Dr. Joe V. Michael, Emeritus Scientist at Argonne National Laboratory, passed away on 17th March 2019. As a longtime member and Fellow of The Combustion Institute, Dr. Michael made pioneering contributions in gas-phase chemical kinetics, particularly in the development and application of sensitive absorption techniques to measure absolute rate constants for elementary reactions in atmospheric and combustion chemistry.

Born on 2nd October 1935 in South Whitley, Indiana, United States, Dr. Michael received his Bachelor’s degree in Chemistry from Wabash College and his Ph. D. in Chemistry (Photochemistry) from the University of Rochester. He had a long career in experimental gas-phase kinetics, particularly the field of high-temperature shock-tube kinetics. A recent analysis of the NIST chemical kinetics database reveals more than 125 absolute kinetics measurements attributed to Dr. Michael, among the top five in the now mature field of gas-phase chemical kinetics.

During his post-doctoral work at Harvard, Dr. Michael demonstrated for the first time the utility of a time-of-flight mass spectrometer experiment for probing high-temperature kinetics behind shock-waves. While completing his second post-doc at Brookhaven National Labs, he developed a microwave discharge flow system to measure absolute concentrations of H-atoms using Lyman-α photometry and used this approach to probe the kinetics of vinyl and ethyl radicals. Dr. Michael pioneered the development and application of photometric (absorption, fluorescence) and mass-spectrometric techniques to measure absolute rate constants that have stood the test of time.

Throughout his impressive career, Dr. Michael served as a member of the Chemistry Department at Carnegie Institute of Technology (now Carnegie Mellon University), and as a researcher at NASA-Goddard Space Flight Center and visiting professor at Catholic University in Washington DC. His groundbreaking accomplishments include the first direct studies probing the role of pressure on the kinetics of chemically activated molecules, and experimental studies on bimolecular reactions of relevance to atmospheric and combustion chemistry. Much of his later research laid the foundation for the accurate modeling of ozone destruction in the stratosphere.

In the early 80’s, Dr. Michael transitioned to a staff position in the Chemistry Department at Brookhaven National Laboratory, where he re-initiated his studies on elementary kinetics at high temperatures with the development of the Flash Photolysis-Shock Tube (FP-ST) technique using resonance absorption (ARAS) diagnostics. He later became the first experimental hire into the Theoretical Chemistry group at Argonne, where he provided strong experimental leadership in the validation of theoretical kinetics methods developed there. With the FP-ST and ST-ARAS technique, Dr. Michael made direct measurements of the kinetics in both the forward and reverse directions for many of these elementary reactions in the hydrogen oxidation system, and thereby substantially reduced uncertainties in modeling practical combustion.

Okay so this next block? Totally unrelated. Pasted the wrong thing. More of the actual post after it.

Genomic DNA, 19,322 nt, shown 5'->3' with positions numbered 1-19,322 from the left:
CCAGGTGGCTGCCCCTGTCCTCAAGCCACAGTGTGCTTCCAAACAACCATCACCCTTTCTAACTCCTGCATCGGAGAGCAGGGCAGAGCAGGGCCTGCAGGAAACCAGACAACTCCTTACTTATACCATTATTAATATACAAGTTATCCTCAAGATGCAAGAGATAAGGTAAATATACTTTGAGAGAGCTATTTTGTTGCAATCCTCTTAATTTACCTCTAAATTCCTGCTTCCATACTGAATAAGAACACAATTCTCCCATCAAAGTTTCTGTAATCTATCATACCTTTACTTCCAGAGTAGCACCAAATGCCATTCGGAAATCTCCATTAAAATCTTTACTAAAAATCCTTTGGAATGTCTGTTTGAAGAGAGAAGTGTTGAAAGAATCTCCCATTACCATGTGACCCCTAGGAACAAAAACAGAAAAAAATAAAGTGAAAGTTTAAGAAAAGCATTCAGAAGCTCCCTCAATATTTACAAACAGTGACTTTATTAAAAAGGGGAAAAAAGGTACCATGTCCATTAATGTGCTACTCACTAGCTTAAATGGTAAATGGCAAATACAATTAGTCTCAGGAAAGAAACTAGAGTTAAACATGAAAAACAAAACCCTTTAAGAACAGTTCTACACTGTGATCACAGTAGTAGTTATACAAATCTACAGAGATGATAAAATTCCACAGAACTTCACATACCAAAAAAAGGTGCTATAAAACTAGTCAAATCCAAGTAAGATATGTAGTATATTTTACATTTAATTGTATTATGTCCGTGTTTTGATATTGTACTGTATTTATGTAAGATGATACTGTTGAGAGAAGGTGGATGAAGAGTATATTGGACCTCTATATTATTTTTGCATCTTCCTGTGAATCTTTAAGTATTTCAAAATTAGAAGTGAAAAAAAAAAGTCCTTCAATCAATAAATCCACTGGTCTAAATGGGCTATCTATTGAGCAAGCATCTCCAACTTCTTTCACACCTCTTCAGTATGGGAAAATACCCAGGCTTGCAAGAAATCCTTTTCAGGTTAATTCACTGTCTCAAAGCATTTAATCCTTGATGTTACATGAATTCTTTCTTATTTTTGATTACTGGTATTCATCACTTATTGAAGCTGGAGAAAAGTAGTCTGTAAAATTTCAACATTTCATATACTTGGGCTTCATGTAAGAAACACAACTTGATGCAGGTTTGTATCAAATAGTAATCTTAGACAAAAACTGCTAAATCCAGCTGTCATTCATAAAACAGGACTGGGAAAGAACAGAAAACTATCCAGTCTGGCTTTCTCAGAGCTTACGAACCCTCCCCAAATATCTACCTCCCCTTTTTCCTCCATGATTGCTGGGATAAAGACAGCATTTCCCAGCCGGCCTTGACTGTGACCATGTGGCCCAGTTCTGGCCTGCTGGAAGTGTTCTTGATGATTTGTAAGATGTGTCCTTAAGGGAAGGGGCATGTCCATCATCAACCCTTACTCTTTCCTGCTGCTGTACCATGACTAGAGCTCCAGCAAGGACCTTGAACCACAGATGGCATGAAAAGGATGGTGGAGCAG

Dr. Michael was actively involved in experiments until his retirement at the age of 80, after nearly 30 years as a senior scientist at Argonne.  Following his retirement, he was named an Argonne Emeritus Fellow, a status allocated only to a select few lab scientist retirees, and continued to visit Argonne and contribute scientifically.

Dr. Michael has also made contributions to other areas of combustion kinetics, among these are the kinetics of soot-precursors, and the kinetics of chlorinated and fluorinated hydrocarbons. In recent years, he used his techniques to probe roaming radical and non-thermal reactions to validate and advance theoretical studies of these novel dynamical phenomena.

As a member of The Combustion Institute, Dr. Michael contributed to the 10th International Combustion Symposium in 1964 and again to the 19th International Symposium in 1982 after having focused his attention on atmospheric chemistry for a number of years. He has been a regular contributor and attendee at nearly every Combustion Institute Symposium since then, and a regular attendee at US National combustion meetings. In early 2019, Dr. Michael was designated a Fellow of The Combustion Institute for his “pioneering contributions to the measurement of absolute rate constants for elementary reactions in combustion and atmospheric chemistry.”

Dr. Michael’s obituary details more information about his life and work.

The Combustion Institute honors Joe V. Michael’s accomplishments and the work of scientific leaders who make significant contributions for the advancement of many diverse communities around the world.